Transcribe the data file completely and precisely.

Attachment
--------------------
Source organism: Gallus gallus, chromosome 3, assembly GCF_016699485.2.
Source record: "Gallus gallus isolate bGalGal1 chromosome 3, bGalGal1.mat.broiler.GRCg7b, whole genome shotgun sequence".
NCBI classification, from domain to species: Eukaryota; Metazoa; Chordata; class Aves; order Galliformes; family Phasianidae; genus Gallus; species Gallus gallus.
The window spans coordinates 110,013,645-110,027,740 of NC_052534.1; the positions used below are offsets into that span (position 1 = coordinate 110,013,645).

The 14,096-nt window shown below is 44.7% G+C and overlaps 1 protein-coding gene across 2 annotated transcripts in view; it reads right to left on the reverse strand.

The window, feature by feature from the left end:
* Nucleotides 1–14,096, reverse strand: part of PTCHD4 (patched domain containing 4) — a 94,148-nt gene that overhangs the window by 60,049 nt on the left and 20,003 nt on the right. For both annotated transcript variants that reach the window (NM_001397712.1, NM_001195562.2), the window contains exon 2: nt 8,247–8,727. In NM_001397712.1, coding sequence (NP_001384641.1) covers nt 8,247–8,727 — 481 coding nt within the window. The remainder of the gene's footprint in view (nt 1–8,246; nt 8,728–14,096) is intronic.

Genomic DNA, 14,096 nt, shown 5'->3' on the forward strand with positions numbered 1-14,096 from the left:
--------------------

Source organism: Gallus gallus, chromosome 3, assembly GCF_016699485.2.
Source record: "Gallus gallus isolate bGalGal1 chromosome 3, bGalGal1.mat.broiler.GRCg7b, whole genome shotgun sequence".
NCBI classification, from domain to species: Eukaryota; Metazoa; Chordata; class Aves; order Galliformes; family Phasianidae; genus Gallus; species Gallus gallus.
The window spans coordinates 110,013,645-110,027,740 of NC_052534.1; the positions used below are offsets into that span (position 1 = coordinate 110,013,645).

The 14,096-nt window shown below is 44.7% G+C and overlaps 1 protein-coding gene across 2 annotated transcripts in view; it reads right to left on the reverse strand.

The window, feature by feature from the left end:
* Nucleotides 1–14,096, reverse strand: part of PTCHD4 (patched domain containing 4) — a 94,148-nt gene that overhangs the window by 60,049 nt on the left and 20,003 nt on the right. For both annotated transcript variants that reach the window (NM_001397712.1, NM_001195562.2), the window contains exon 2: nt 8,247–8,727. In NM_001397712.1, coding sequence (NP_001384641.1) covers nt 8,247–8,727 — 481 coding nt within the window. The remainder of the gene's footprint in view (nt 1–8,246; nt 8,728–14,096) is intronic.

Genomic DNA, 14,096 nt, shown 5'->3' on the forward strand with positions numbered 1-14,096 from the left: